UVU Alum, Broadway Headliner Chase Ramsey Teaches UVU Theatre Classes Amidst Broadway Shutdown

Despite the unexpected events of the COVID-19 pandemic, UVU alum and Broadway star Chase Ramsey is excited to share his knowledge with fellow Wolverines.



On March 12, the COVID-19 pandemic dimmed the iconic bright lights of Broadway, and the world of theatre was put on hold. Before that, UVU alumnus Chase Ramsey could be found center stage, playing the starring role of Elder Cunningham in “The Book of Mormon” musical. 

When interviewed in March 2019 for a UVU news article, he never thought that just a year and a half later he would be back at his alma mater teaching theatre students while Broadway remains closed. 

"It's a little unexpected. I miss performing. I am a performer first, so I have to check myself sometimes and make sure I am giving everything to my students and not indulging as actors do. But I can't think of a better place to return to. I love it here, and I am constantly reminded of how valuable and rare getting professional life experience is, when shared with the students, over just academia. A mix is needed," Ramsey said. 

Despite the unexpected turn of events, Ramsey is excited to share his knowledge with fellow Wolverines. 

"UVU is my place. I love it here. I had time off, and teaching was the first thing that crossed my mind. I love the students, and I am loving working on the craft with them. So grateful to be here," said Ramsey. 

Though he never anticipated teaching, his one-of-a-kind experience is invaluable to UVU theatre students. Abigail Watts, a student in Ramsey's Audition II class, said, "With COVID hitting the theatre world really hard, I felt discouraged heading into my senior year pursuing a BFA in musical theatre. Not to mention doing all of the coursework virtually! Despite this, Chase has encouraged me as a theater artist with his fierce ambition and belief in us as students to go for it." 

According to Watts, Ramsey has every right to feel discouraged but he doesn't let that deter him, and his passion is a testament to students. "His career has been greatly impacted by COVID,” she said. “In his circumstances, he has every reason to be discouraged; however, he has never once alluded to this. He has only shown us through example how to follow your passion persistently even through times of crisis. Chase makes it feel possible — and not only that, he invests in each of us as students to ensure that we know how to go into the world and follow our dreams."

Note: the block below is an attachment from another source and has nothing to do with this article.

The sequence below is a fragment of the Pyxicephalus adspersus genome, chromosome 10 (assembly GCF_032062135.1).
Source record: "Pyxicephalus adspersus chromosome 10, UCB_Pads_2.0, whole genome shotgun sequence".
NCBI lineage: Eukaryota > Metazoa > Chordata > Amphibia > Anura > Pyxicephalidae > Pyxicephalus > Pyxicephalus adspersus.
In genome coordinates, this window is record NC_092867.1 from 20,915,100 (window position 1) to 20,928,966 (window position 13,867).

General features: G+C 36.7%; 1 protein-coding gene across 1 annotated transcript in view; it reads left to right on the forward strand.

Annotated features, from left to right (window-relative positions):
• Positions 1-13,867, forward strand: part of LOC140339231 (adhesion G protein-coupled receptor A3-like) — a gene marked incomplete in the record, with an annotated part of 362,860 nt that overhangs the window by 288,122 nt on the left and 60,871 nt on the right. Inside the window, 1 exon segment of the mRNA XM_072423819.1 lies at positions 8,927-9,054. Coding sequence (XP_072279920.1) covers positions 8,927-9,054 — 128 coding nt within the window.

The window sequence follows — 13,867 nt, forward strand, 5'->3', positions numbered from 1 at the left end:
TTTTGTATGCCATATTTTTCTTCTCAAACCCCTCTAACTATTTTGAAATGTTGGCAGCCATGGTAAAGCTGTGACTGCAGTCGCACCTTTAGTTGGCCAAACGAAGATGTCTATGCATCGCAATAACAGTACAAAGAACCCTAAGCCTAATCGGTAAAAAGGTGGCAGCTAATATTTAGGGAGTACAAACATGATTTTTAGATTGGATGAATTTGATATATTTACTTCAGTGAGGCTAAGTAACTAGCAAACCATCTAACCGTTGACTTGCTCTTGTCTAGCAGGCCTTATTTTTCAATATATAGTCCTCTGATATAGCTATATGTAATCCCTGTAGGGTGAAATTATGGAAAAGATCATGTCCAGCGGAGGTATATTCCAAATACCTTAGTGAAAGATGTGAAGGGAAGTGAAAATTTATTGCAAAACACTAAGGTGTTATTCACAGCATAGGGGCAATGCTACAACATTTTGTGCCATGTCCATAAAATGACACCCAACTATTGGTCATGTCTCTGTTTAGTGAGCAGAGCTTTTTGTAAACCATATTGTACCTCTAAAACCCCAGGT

Teaching remotely is "not the best for acting," as Ramsey said, but he believes his current group of students is the perfect group to teach during a pandemic. 

"The students are more resilient than ever before, but we are all excited for everything to open up, of course," he said. 

COVID-19 not only affected classrooms, it has had a significant effect on the arts. Despite being an art form that is widely consumed, Ramsey noted a lack of support when it matters most. 

"We all watch Netflix and are moved by what we see on the screen every night but then somehow that same support does not translate to the arts. I often wonder where people think these actors are coming from. They come from our classrooms," Ramsey said. 

The transition has taken a toll on Ramsey, who, as much as he loves being a teacher, misses his time under the bright lights of Broadway. 

"I miss the communication and working with a scene partner. I miss the stories. The stories are inspiring and important. I mostly miss the challenge of it.” 

As an alumnus of the university, however, Ramsey is familiar with the UVU grit and resilience that accompany being a wolverine. He commends his students on their grittiness, noting that it is an attribute that is crucial to success in the industry. 

"I think everyone is functioning at 50% right now, and I have noticed that there has been no complaint from my students. They are just doing their best, and I see it. I’m very proud of their resiliency," said Ramsey. 

Along with having grit, Ramsey wants his students to have hope for the future and develop the confidence to carry them through their careers. 

"I hope to have work. For my students, I hope for the same. To make a living in this field, you have to have grit. You have to network and hustle. So, I hope that they can find that. Overall I hope that my students find a sense of peace and self-love in themselves. Then there will be no wrong to be had. I think they are on their way, and I am inspired by them every day."